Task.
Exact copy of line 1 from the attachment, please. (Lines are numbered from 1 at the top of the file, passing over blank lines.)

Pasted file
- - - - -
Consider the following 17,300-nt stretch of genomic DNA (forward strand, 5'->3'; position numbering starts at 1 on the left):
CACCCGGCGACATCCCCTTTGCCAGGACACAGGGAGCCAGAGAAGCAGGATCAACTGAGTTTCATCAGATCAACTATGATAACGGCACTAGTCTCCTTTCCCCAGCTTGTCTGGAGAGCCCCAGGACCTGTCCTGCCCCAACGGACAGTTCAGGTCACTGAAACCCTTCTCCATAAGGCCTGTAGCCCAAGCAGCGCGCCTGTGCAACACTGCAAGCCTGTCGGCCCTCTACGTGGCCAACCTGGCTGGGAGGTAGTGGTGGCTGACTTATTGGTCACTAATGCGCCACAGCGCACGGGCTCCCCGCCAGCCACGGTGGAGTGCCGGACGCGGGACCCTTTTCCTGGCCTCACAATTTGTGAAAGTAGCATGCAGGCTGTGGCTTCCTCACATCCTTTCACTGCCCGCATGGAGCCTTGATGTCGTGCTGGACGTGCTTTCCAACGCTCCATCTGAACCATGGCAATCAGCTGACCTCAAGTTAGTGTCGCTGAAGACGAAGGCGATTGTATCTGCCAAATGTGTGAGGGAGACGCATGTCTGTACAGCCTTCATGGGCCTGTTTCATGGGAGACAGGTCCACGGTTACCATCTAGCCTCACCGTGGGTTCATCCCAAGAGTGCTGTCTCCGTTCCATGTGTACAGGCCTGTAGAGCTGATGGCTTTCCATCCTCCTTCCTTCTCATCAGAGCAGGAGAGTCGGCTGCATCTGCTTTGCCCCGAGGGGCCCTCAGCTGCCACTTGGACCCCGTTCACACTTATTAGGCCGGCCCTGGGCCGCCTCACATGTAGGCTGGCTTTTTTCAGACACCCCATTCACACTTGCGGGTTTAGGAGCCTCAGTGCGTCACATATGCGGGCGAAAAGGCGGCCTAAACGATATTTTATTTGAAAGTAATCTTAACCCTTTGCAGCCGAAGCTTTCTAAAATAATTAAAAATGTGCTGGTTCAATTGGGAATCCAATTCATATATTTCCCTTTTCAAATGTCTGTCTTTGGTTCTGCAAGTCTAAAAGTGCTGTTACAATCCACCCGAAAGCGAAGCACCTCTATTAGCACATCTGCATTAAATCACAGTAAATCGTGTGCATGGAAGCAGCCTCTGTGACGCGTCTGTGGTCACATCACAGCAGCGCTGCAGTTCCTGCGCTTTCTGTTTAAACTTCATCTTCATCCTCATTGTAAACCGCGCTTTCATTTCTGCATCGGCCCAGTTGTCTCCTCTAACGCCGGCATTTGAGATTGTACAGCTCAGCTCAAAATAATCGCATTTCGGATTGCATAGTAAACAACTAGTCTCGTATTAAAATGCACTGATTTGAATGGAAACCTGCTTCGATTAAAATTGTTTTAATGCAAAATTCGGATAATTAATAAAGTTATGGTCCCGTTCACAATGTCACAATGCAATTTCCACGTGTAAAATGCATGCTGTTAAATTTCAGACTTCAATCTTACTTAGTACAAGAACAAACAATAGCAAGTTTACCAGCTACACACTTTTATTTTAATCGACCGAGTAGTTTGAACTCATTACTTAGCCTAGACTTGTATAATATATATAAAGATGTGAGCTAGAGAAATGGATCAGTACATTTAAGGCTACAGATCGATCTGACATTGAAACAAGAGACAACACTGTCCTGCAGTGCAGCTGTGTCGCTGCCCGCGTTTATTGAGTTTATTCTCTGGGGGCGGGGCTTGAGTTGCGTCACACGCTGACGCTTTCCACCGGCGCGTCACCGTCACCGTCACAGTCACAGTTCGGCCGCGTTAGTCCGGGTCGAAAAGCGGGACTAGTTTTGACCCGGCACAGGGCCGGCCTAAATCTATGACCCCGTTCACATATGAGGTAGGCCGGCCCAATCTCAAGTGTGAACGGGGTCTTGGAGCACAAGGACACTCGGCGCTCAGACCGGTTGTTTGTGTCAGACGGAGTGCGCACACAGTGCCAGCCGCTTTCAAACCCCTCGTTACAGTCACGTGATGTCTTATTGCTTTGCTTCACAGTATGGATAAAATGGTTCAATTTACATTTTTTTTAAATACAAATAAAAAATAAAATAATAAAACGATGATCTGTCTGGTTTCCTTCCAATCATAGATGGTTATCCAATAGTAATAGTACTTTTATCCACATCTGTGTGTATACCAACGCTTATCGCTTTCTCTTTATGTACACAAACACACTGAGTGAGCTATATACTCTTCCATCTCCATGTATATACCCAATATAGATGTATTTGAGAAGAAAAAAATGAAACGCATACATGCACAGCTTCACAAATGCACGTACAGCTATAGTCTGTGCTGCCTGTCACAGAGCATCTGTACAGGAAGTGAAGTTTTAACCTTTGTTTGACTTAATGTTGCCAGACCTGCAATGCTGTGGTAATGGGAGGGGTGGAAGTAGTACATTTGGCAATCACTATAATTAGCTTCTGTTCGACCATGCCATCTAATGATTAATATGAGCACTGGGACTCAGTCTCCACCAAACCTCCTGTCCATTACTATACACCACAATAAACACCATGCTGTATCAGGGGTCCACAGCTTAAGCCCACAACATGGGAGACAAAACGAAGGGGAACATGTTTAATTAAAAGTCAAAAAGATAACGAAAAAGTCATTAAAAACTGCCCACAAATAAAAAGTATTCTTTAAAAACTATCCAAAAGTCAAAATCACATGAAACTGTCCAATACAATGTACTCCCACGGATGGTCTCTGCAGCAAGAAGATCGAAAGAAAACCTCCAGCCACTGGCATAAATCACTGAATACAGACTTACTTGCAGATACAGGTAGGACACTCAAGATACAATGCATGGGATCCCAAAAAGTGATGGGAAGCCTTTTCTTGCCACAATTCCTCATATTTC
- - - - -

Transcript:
Consider the following 17,300-nt stretch of genomic DNA (forward strand, 5'->3'; position numbering starts at 1 on the left):